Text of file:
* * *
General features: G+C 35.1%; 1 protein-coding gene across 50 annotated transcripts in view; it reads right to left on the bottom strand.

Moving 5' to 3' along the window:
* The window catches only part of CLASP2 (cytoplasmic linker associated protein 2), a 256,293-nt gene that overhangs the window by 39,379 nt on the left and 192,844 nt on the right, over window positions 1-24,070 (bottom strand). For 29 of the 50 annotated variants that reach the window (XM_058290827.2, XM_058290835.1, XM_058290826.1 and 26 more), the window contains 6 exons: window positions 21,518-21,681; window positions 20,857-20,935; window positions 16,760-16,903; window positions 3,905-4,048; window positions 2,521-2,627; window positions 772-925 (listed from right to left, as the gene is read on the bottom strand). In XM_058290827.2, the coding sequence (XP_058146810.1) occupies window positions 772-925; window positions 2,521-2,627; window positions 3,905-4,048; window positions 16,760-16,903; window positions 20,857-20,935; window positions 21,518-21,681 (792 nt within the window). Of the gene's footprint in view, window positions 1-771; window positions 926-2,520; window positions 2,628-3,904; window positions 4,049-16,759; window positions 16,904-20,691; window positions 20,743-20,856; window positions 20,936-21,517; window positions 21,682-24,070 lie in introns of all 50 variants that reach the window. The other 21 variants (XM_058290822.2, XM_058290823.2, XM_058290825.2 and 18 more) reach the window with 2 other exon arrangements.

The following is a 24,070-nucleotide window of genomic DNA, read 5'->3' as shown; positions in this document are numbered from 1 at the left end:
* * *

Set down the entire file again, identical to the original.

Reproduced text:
General features: G+C 35.1%; 1 protein-coding gene across 50 annotated transcripts in view; it reads right to left on the bottom strand.

Moving 5' to 3' along the window:
* The window catches only part of CLASP2 (cytoplasmic linker associated protein 2), a 256,293-nt gene that overhangs the window by 39,379 nt on the left and 192,844 nt on the right, over window positions 1-24,070 (bottom strand). For 29 of the 50 annotated variants that reach the window (XM_058290827.2, XM_058290835.1, XM_058290826.1 and 26 more), the window contains 6 exons: window positions 21,518-21,681; window positions 20,857-20,935; window positions 16,760-16,903; window positions 3,905-4,048; window positions 2,521-2,627; window positions 772-925 (listed from right to left, as the gene is read on the bottom strand). In XM_058290827.2, the coding sequence (XP_058146810.1) occupies window positions 772-925; window positions 2,521-2,627; window positions 3,905-4,048; window positions 16,760-16,903; window positions 20,857-20,935; window positions 21,518-21,681 (792 nt within the window). Of the gene's footprint in view, window positions 1-771; window positions 926-2,520; window positions 2,628-3,904; window positions 4,049-16,759; window positions 16,904-20,691; window positions 20,743-20,856; window positions 20,936-21,517; window positions 21,682-24,070 lie in introns of all 50 variants that reach the window. The other 21 variants (XM_058290822.2, XM_058290823.2, XM_058290825.2 and 18 more) reach the window with 2 other exon arrangements.

The following is a 24,070-nucleotide window of genomic DNA, read 5'->3' as shown; positions in this document are numbered from 1 at the left end: